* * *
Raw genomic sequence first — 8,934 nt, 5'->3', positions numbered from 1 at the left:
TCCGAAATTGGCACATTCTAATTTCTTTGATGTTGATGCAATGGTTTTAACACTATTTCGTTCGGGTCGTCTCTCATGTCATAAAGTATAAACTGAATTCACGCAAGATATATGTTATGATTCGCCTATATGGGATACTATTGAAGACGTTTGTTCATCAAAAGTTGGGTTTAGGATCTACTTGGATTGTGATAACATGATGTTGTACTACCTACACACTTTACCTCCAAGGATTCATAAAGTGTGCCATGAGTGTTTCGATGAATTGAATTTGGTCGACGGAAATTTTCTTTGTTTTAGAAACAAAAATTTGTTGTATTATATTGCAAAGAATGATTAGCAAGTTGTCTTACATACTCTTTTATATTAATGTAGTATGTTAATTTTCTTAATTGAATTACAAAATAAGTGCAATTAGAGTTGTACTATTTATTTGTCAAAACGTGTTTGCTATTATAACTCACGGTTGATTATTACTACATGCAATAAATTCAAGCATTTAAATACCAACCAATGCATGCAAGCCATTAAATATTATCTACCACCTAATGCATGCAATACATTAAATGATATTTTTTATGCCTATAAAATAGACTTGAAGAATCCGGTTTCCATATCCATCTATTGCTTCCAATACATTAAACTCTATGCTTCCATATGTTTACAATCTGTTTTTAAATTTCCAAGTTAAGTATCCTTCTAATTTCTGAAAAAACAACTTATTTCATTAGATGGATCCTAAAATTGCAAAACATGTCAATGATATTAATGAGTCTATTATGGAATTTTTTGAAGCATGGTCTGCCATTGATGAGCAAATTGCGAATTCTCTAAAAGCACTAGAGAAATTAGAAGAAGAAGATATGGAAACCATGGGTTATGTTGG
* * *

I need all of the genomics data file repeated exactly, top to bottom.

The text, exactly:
Raw genomic sequence first — 8,934 nt, 5'->3', positions numbered from 1 at the left:
TCCGAAATTGGCACATTCTAATTTCTTTGATGTTGATGCAATGGTTTTAACACTATTTCGTTCGGGTCGTCTCTCATGTCATAAAGTATAAACTGAATTCACGCAAGATATATGTTATGATTCGCCTATATGGGATACTATTGAAGACGTTTGTTCATCAAAAGTTGGGTTTAGGATCTACTTGGATTGTGATAACATGATGTTGTACTACCTACACACTTTACCTCCAAGGATTCATAAAGTGTGCCATGAGTGTTTCGATGAATTGAATTTGGTCGACGGAAATTTTCTTTGTTTTAGAAACAAAAATTTGTTGTATTATATTGCAAAGAATGATTAGCAAGTTGTCTTACATACTCTTTTATATTAATGTAGTATGTTAATTTTCTTAATTGAATTACAAAATAAGTGCAATTAGAGTTGTACTATTTATTTGTCAAAACGTGTTTGCTATTATAACTCACGGTTGATTATTACTACATGCAATAAATTCAAGCATTTAAATACCAACCAATGCATGCAAGCCATTAAATATTATCTACCACCTAATGCATGCAATACATTAAATGATATTTTTTATGCCTATAAAATAGACTTGAAGAATCCGGTTTCCATATCCATCTATTGCTTCCAATACATTAAACTCTATGCTTCCATATGTTTACAATCTGTTTTTAAATTTCCAAGTTAAGTATCCTTCTAATTTCTGAAAAAACAACTTATTTCATTAGATGGATCCTAAAATTGCAAAACATGTCAATGATATTAATGAGTCTATTATGGAATTTTTTGAAGCATGGTCTGCCATTGATGAGCAAATTGCGAATTCTCTAAAAGCACTAGAGAAATTAGAAGAAGAAGATATGGAAACCATGGGTTATGTTGG